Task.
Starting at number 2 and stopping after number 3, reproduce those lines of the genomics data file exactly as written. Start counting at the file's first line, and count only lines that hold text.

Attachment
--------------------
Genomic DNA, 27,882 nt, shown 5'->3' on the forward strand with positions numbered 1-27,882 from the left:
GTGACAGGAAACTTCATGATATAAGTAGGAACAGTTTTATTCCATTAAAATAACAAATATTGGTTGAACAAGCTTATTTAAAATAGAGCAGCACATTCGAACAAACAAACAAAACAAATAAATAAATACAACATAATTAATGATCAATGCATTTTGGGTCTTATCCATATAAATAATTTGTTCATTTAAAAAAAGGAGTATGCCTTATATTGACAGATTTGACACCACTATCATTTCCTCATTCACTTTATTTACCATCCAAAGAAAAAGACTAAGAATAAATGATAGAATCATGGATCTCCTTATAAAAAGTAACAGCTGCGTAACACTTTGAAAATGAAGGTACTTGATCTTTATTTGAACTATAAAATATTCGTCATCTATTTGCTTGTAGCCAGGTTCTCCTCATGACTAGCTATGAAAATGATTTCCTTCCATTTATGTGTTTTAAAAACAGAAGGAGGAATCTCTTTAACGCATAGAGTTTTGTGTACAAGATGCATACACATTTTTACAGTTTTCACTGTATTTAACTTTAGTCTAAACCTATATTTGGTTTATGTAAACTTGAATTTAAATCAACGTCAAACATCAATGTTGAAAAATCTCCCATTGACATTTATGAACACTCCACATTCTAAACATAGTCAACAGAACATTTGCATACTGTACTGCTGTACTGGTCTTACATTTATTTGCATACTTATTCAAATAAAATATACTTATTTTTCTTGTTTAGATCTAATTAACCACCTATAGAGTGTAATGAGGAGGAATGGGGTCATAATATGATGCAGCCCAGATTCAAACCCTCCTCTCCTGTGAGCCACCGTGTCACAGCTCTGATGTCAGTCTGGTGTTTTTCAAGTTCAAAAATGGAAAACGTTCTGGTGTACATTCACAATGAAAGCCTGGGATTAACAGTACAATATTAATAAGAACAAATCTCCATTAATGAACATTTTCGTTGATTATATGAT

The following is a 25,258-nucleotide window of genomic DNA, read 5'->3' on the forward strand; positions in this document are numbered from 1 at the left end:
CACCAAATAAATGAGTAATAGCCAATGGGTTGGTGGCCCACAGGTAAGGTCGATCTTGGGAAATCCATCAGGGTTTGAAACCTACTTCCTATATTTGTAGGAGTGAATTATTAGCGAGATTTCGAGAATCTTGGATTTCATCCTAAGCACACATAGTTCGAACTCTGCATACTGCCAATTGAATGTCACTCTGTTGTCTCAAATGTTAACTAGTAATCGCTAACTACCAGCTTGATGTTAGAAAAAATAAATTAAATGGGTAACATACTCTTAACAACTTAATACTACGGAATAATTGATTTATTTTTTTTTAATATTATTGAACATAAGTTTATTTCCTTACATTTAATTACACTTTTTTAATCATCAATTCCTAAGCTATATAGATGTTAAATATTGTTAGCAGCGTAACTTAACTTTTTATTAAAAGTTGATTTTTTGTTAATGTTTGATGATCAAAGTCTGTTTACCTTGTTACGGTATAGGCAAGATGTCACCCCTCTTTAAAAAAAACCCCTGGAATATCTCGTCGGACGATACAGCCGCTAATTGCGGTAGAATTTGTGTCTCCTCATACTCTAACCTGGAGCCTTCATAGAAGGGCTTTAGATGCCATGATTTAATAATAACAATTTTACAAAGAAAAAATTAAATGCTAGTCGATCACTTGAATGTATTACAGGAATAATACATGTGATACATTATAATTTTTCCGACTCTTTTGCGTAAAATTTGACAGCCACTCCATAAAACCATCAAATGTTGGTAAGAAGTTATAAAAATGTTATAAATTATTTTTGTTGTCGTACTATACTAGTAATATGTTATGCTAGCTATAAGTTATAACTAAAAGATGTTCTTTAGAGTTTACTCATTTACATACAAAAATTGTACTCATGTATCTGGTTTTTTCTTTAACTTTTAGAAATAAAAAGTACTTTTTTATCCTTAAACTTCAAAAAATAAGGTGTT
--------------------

GTGACAGGAAACTTCATGATATAAGTAGGAACAGTTTTATTCCATTAAAATAACAAATATTGGTTGAACAAGCTTATTTAAAATAGAGCAGCACATTCGAACAAACAAACAAAACAAATAAATAAATACAACATAATTAATGATCAATGCATTTTGGGTCTTATCCATATAAATAATTTGTTCATTTAAAAAAAGGAGTATGCCTTATATTGACAGATTTGACACCACTATCATTTCCTCATTCACTTTATTTACCATCCAAAGAAAAAGACTAAGAATAAATGATAGAATCATGGATCTCCTTATAAAAAGTAACAGCTGCGTAACACTTTGAAAATGAAGGTACTTGATCTTTATTTGAACTATAAAATATTCGTCATCTATTTGCTTGTAGCCAGGTTCTCCTCATGACTAGCTATGAAAATGATTTCCTTCCATTTATGTGTTTTAAAAACAGAAGGAGGAATCTCTTTAACGCATAGAGTTTTGTGTACAAGATGCATACACATTTTTACAGTTTTCACTGTATTTAACTTTAGTCTAAACCTATATTTGGTTTATGTAAACTTGAATTTAAATCAACGTCAAACATCAATGTTGAAAAATCTCCCATTGACATTTATGAACACTCCACATTCTAAACATAGTCAACAGAACATTTGCATACTGTACTGCTGTACTGGTCTTACATTTATTTGCATACTTATTCAAATAAAATATACTTATTTTTCTTGTTTAGATCTAATTAACCACCTATAGAGTGTAATGAGGAGGAATGGGGTCATAATATGATGCAGCCCAGATTCAAACCCTCCTCTCCTGTGAGCCACCGTGTCACAGCTCTGATGTCAGTCTGGTGTTTTTCAAGTTCAAAAATGGAAAACGTTCTGGTGTACATTCACAATGAAAGCCTGGGATTAACAGTACAATATTAATAAGAACAAATCTCCATTAATGAACATTTTCGTTGATTATATGAT

The following is a 25,258-nucleotide window of genomic DNA, read 5'->3' on the forward strand; positions in this document are numbered from 1 at the left end: